Where does seafood come from?
About half of the world’s seafood is wild-caught and about half is raised in farms (i.e. aquaculture). Wild fisheries are a complex and fascinating natural resource—they are extractive yet renewable, vulnerable yet resilient. They contain unique human dimensions that tie directly to food security, nutrition, and livelihood.
An understanding of seafood and its complexities must start with the question: where do fish come from?
Looking at Earth’s colors from space is a good way to see the diversity of life on land. The bright gold of Northern Africa’s desert contrasts with the green grasslands of Central Africa. The reddish Australian Outback differs from the white Antarctic just south. The colors show that species are not evenly distributed across land—different environmental conditions create an unequal spread of biodiversity around the world.
But what about the ocean? Nearly the whole ocean looks the same from space, making it impossible to tell what is below the surfaces.
However, like the land it surrounds, “The Ocean” is not a continuous, singular entity. Currents, temperature, and geologic barriers separate the ocean ecologically much like climate and topography do on land.
Fish concentrate in areas of high primary productivity. Primary productivity in the ocean is the same as on land: photosynthetic organisms like plants, algae, and phytoplankton turn sunlight into organic matter (carbon-based molecules that are the building blocks of life). Photosynthesizing organisms are then eaten by larger organisms, which are then eaten by larger organisms, et cetera, et cetera. So to find out where fish live, we can look at where photosynthesizing organisms live. Modern satellites make this easy: this map shows productivity in the ocean as measured by chlorophyll concentrations in the water. You can mouse over to see how these areas correlate with fish catch.
As you can see, the most productive region in the world is near Alaska—sure enough, the North Pacific Ocean provides more wild-caught fish than any other region. The world’s most-eaten wild-caught fish, pollock, comes from this area.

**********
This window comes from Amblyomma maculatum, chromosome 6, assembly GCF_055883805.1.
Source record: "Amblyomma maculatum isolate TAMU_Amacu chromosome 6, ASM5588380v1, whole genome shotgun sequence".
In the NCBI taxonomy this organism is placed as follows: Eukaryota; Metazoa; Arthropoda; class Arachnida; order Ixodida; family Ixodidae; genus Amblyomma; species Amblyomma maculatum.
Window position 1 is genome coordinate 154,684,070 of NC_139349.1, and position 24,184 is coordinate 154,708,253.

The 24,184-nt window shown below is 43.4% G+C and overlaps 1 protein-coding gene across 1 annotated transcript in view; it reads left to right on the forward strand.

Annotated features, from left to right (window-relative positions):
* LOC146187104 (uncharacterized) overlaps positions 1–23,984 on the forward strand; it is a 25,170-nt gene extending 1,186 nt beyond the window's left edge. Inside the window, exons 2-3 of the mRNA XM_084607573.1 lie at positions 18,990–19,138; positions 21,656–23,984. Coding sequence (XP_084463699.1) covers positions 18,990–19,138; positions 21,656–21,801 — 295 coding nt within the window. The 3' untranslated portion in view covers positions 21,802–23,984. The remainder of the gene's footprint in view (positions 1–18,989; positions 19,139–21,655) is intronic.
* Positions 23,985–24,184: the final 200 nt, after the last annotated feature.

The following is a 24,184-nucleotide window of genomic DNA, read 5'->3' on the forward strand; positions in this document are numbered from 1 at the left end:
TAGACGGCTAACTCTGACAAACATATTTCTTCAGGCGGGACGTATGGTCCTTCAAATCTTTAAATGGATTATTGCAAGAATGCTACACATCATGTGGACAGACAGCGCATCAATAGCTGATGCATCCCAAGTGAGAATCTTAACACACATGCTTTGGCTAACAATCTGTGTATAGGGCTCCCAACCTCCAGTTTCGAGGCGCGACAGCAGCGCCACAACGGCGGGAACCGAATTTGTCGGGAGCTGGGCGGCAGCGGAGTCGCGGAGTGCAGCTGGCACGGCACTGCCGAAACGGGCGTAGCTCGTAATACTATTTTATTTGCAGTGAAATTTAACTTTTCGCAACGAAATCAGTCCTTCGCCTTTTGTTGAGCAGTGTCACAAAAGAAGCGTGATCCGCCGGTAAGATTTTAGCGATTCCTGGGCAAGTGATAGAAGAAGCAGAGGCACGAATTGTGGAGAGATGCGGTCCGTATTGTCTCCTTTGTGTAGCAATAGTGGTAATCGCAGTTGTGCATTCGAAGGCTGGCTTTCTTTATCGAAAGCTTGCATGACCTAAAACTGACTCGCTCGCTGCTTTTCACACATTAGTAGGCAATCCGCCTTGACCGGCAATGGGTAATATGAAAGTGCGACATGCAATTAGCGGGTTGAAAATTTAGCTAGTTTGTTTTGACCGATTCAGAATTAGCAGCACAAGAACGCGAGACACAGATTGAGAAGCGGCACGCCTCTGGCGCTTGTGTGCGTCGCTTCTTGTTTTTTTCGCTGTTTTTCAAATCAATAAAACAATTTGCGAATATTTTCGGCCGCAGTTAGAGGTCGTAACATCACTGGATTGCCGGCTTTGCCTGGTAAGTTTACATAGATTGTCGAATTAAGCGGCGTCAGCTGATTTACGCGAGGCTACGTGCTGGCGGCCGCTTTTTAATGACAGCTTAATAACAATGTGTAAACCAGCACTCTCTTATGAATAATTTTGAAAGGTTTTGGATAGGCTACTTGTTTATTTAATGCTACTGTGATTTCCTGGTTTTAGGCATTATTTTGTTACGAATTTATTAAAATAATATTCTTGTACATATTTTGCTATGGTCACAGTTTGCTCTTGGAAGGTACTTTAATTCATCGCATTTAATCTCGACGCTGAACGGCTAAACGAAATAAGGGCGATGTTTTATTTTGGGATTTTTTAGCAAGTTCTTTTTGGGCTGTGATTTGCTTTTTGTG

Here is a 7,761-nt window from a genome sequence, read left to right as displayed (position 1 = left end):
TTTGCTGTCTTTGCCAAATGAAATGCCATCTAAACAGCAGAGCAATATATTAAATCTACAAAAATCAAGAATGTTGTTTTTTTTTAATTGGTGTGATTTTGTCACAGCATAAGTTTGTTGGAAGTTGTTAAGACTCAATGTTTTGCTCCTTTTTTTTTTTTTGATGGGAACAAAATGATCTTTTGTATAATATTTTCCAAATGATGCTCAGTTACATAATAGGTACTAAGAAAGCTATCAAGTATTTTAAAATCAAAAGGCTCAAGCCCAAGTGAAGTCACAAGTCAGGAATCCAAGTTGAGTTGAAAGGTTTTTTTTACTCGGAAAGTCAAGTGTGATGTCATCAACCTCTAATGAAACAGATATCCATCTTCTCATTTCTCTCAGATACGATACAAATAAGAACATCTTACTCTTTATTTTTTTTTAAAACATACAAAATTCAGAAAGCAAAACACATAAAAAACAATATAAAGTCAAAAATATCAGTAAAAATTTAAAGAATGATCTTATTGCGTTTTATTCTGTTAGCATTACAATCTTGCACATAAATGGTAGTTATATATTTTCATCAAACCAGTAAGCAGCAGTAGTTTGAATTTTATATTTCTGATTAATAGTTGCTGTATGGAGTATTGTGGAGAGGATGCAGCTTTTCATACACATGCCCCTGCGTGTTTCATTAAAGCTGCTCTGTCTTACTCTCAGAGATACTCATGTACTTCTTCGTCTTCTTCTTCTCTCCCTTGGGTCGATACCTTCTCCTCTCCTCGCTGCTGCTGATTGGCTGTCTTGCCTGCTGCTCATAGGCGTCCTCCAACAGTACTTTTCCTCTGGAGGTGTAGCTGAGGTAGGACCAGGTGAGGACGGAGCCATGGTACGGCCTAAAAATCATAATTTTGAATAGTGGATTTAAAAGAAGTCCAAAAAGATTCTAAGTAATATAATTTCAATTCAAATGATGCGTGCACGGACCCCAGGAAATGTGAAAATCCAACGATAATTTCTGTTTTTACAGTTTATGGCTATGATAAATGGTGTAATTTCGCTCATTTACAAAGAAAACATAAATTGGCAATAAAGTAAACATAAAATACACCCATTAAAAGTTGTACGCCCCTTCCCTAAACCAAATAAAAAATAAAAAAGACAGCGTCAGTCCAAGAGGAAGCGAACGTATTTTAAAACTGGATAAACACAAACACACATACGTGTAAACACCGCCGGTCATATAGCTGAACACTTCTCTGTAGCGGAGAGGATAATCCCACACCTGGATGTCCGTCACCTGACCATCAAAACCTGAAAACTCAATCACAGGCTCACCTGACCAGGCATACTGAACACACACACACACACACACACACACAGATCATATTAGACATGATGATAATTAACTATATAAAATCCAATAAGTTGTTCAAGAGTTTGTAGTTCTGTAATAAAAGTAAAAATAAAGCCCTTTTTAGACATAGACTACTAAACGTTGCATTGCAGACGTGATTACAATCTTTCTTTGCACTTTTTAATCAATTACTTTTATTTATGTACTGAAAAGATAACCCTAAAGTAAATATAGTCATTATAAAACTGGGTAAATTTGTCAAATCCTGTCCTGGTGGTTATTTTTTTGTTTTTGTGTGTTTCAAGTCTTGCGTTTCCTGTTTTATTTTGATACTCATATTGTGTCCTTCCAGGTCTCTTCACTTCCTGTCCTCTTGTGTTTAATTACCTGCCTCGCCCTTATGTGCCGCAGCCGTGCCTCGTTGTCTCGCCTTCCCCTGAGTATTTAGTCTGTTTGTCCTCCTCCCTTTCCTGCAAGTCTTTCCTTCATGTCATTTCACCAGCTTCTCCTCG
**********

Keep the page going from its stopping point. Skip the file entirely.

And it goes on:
What about the biodiversity of tropical coral reefs?
Coral reefs make up less than 1% of ocean habitat but contain roughly 25% of ocean species, an incredible display of concentrated biodiversity. However, biodiversity is not the same as biomass. One common measure of biodiversity, species richness, is the total number of different species, whereas biomass is the total weight of living things. Coral reefs support high biodiversity: there are tens of thousands of different types of coral reef fish. But the biomass (the total weight of all those fish) is limited by low productivity, stemming from a lack of available nutrients. In highly productive areas like the North Pacific and North Atlantic, there are far more fish (together forming a greater biomass), but relatively few species.
To sum up, the ocean is not uniform and most fish generally come from more productive areas in the ocean.
A note on freshwater fisheries:
Fishing is the act of catching wild fish.
There are three different kinds of fishing defined by the scale and purpose of the fishing being done: recreational fishing, subsistence & small-scale fishing, and commercial fishing.
Recreational fishing is for fun.
People enjoy fishing in many ways: fly fishing creeks, lakes, and rivers can be peaceful meditation; an afternoon spent fishing from a local pier can be important family time; diving and spearing fast-moving fish is an exhilarating challenge for many, and there is no better feeling than cooking and eating your catch with loved ones. Enjoyment and hobbies are individual choices and fishing plays an important role in the well-being of many.
Subsistence & small-scale fishing is for necessity.
In many parts of world, especially in coastal and island communities, where industry, trade, and wealth are not yet developed, fishing can be one of the only sources of food and money and therefore plays an important part in food security, nutrition, and development. 90% of all people who fish for livelihood do so in small-scale fisheries. Many of these fisheries have significant cultural and traditional value as well.
Commercial fishing is for feeding billions of people.
Modern society evolved from the most basic human need: to eat. Early humans stopped migratory hunting & gathering when they realized they could stay in one place if they grew their own food. Agriculture allowed permanent communities and civilization was born. Population growth, technology, and taste have brought us to a modern system of large, industrial farming and processing that has made food more accessible than ever before in human history. It is a grand and amazing feat to provide food for billions of people; and that’s what commercial fishing contributes to: food and protein accessibility—and typically without the environmental costs of land-based food production!
Here at Sustainable Fisheries UW we focus on fish as food and the science & policies that contribute to sustainability.
This post is part of Sustainable Seafood 101.
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